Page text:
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Don't take this from me, ask Pettit, but I am fairly sure you can't put a hard bottom paint straight over an ablative. You'd need to at least take the ablative off.

Which leaves you doing a lot of prep work, to switch from a paint that you know is working well.

Don't get me wrong, I like Trinidad too, but there are limits to the lengths I'd go to to install it....
 

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I was considering putting a hard bottom paint such as Trinidad when I redid the boat bottom(barrier coat) this past summer; however, I was told that hard bottom paints lose their effectiveness if out of the water for an extended period. I ended up going back to an ablative since the boat was to remain on the hard until next summer.
 

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I am fairly sure you can't put a hard bottom paint straight over an ablative. You'd need to at least take the ablative off.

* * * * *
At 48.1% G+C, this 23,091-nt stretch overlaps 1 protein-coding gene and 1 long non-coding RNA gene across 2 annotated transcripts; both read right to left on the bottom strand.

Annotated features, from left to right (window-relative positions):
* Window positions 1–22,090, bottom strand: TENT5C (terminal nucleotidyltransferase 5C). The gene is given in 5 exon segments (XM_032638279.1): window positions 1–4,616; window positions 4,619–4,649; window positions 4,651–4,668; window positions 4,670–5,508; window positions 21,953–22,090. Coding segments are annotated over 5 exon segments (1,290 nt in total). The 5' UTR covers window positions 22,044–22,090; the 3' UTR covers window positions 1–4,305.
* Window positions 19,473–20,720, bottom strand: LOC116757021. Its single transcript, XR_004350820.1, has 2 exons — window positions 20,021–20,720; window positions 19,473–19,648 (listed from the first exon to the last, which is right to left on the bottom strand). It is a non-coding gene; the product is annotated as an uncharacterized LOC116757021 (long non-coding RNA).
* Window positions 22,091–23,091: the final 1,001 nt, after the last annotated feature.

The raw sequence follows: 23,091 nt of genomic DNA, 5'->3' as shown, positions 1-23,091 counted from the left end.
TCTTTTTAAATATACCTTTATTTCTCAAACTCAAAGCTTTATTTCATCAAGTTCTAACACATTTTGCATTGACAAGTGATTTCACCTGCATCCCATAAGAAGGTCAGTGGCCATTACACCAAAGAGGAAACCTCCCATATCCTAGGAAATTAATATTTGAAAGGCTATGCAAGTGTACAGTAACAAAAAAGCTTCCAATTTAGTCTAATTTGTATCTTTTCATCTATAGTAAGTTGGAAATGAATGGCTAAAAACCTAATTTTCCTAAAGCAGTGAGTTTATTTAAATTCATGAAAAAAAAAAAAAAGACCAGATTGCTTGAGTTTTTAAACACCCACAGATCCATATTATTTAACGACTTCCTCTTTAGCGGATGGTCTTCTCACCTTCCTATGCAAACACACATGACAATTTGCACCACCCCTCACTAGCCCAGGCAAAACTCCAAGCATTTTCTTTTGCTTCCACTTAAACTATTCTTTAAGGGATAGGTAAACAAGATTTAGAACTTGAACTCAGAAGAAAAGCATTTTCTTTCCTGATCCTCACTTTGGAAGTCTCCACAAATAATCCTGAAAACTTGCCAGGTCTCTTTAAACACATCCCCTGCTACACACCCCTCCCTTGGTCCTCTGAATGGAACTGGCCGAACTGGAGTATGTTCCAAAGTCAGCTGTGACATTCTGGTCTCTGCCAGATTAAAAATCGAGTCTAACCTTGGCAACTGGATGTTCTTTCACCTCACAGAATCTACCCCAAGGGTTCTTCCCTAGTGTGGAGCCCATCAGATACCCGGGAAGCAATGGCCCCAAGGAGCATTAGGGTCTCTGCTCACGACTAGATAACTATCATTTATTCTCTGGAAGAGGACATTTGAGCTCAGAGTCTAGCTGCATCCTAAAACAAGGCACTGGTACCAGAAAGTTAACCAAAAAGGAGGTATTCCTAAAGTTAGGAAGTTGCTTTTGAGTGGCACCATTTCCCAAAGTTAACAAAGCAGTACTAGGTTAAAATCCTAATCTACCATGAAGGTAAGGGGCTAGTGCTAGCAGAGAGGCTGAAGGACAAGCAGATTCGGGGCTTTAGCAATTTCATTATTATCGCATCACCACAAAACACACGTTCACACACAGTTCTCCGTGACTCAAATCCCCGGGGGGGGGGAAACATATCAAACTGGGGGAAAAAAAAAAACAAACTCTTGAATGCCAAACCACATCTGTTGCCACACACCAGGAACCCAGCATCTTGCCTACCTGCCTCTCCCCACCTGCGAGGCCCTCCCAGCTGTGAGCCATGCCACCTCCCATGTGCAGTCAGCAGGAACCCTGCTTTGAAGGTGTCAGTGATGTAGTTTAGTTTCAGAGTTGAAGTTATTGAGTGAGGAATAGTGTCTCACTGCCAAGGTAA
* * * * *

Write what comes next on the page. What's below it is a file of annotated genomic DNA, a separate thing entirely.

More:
This is a common misconception. Most copper-based paints are compatible with each other, regardless of whether they are hard or ablative paints. It's all in the preparation (as the case with most painting projects.) But removal of an ablative before putting on a hard paint is typically uneccessary.
 

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Discussion Starter #9
Trinidad is the best performing anti fouling paint available in the U.S. (IMHO) but if you are happy with your current paint, why switch?

BTW- it is likely that Trinidad is compatible with ABC 3.
I probably will just stay with the ABC3. It is also about 1/2 the cost of Trinidad. But why do you like Trinidad? Seems the hard paints like Trinidad just make for more prep work to remove old paint when re-painting. Where as an ablative paint will wear away over its life and require less sanding when time to repaint.